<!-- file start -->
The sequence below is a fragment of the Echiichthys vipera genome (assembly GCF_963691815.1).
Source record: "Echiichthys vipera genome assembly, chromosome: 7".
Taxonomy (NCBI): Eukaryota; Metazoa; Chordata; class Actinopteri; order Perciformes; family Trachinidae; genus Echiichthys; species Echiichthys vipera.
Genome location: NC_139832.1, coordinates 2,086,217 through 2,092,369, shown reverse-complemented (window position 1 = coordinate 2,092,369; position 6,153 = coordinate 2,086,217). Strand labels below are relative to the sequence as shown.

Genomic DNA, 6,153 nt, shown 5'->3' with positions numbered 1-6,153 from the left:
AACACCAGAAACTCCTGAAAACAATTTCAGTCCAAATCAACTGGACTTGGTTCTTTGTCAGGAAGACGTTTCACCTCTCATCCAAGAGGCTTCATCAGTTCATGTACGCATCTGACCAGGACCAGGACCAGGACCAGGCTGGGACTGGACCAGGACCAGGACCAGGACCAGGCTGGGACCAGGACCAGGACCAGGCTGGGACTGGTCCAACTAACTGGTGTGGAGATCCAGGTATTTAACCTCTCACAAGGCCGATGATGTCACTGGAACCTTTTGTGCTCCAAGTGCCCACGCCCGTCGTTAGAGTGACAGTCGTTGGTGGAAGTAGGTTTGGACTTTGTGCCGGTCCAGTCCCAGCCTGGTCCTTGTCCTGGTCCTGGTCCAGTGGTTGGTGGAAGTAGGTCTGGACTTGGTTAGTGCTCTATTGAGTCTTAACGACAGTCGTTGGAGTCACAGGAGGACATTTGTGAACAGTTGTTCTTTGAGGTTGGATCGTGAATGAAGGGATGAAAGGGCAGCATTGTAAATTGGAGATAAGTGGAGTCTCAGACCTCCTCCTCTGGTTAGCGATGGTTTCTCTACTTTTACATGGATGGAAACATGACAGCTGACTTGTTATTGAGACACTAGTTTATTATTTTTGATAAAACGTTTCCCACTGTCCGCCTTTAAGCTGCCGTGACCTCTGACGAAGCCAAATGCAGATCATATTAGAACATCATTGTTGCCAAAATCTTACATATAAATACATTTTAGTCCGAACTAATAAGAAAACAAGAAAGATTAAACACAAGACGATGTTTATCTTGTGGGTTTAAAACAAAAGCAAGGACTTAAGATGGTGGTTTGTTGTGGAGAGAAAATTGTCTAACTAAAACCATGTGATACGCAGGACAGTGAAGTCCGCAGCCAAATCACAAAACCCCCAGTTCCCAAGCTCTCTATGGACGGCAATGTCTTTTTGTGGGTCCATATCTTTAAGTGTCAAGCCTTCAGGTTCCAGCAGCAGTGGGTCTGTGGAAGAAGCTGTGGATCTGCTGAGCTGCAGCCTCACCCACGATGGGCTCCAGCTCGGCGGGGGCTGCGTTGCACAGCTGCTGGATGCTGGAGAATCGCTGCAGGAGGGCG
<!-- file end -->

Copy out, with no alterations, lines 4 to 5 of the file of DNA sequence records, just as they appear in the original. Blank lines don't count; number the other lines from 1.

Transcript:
Genome location: NC_139832.1, coordinates 2,086,217 through 2,092,369, shown reverse-complemented (window position 1 = coordinate 2,092,369; position 6,153 = coordinate 2,086,217). Strand labels below are relative to the sequence as shown.

Genomic DNA, 6,153 nt, shown 5'->3' with positions numbered 1-6,153 from the left: